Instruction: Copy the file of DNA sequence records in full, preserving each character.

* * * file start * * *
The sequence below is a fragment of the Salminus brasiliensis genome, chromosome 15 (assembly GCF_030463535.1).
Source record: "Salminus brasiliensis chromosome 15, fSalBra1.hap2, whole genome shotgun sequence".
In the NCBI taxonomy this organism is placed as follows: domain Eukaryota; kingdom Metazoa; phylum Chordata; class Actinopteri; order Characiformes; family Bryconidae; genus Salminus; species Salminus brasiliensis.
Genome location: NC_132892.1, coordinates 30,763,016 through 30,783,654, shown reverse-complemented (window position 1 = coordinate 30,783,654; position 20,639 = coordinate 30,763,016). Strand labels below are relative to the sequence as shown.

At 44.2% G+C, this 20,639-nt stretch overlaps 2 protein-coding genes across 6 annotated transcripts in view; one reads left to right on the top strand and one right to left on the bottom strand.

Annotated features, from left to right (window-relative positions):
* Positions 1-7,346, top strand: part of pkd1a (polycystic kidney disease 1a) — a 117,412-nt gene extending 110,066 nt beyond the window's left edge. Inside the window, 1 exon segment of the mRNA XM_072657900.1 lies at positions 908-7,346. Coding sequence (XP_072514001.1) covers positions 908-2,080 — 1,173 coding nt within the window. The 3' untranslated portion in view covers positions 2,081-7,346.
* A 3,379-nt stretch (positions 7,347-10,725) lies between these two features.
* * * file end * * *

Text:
The sequence below is a fragment of the Salminus brasiliensis genome, chromosome 15 (assembly GCF_030463535.1).
Source record: "Salminus brasiliensis chromosome 15, fSalBra1.hap2, whole genome shotgun sequence".
In the NCBI taxonomy this organism is placed as follows: domain Eukaryota; kingdom Metazoa; phylum Chordata; class Actinopteri; order Characiformes; family Bryconidae; genus Salminus; species Salminus brasiliensis.
Genome location: NC_132892.1, coordinates 30,763,016 through 30,783,654, shown reverse-complemented (window position 1 = coordinate 30,783,654; position 20,639 = coordinate 30,763,016). Strand labels below are relative to the sequence as shown.

At 44.2% G+C, this 20,639-nt stretch overlaps 2 protein-coding genes across 6 annotated transcripts in view; one reads left to right on the top strand and one right to left on the bottom strand.

Annotated features, from left to right (window-relative positions):
* Positions 1-7,346, top strand: part of pkd1a (polycystic kidney disease 1a) — a 117,412-nt gene extending 110,066 nt beyond the window's left edge. Inside the window, 1 exon segment of the mRNA XM_072657900.1 lies at positions 908-7,346. Coding sequence (XP_072514001.1) covers positions 908-2,080 — 1,173 coding nt within the window. The 3' untranslated portion in view covers positions 2,081-7,346.
* A 3,379-nt stretch (positions 7,347-10,725) lies between these two features.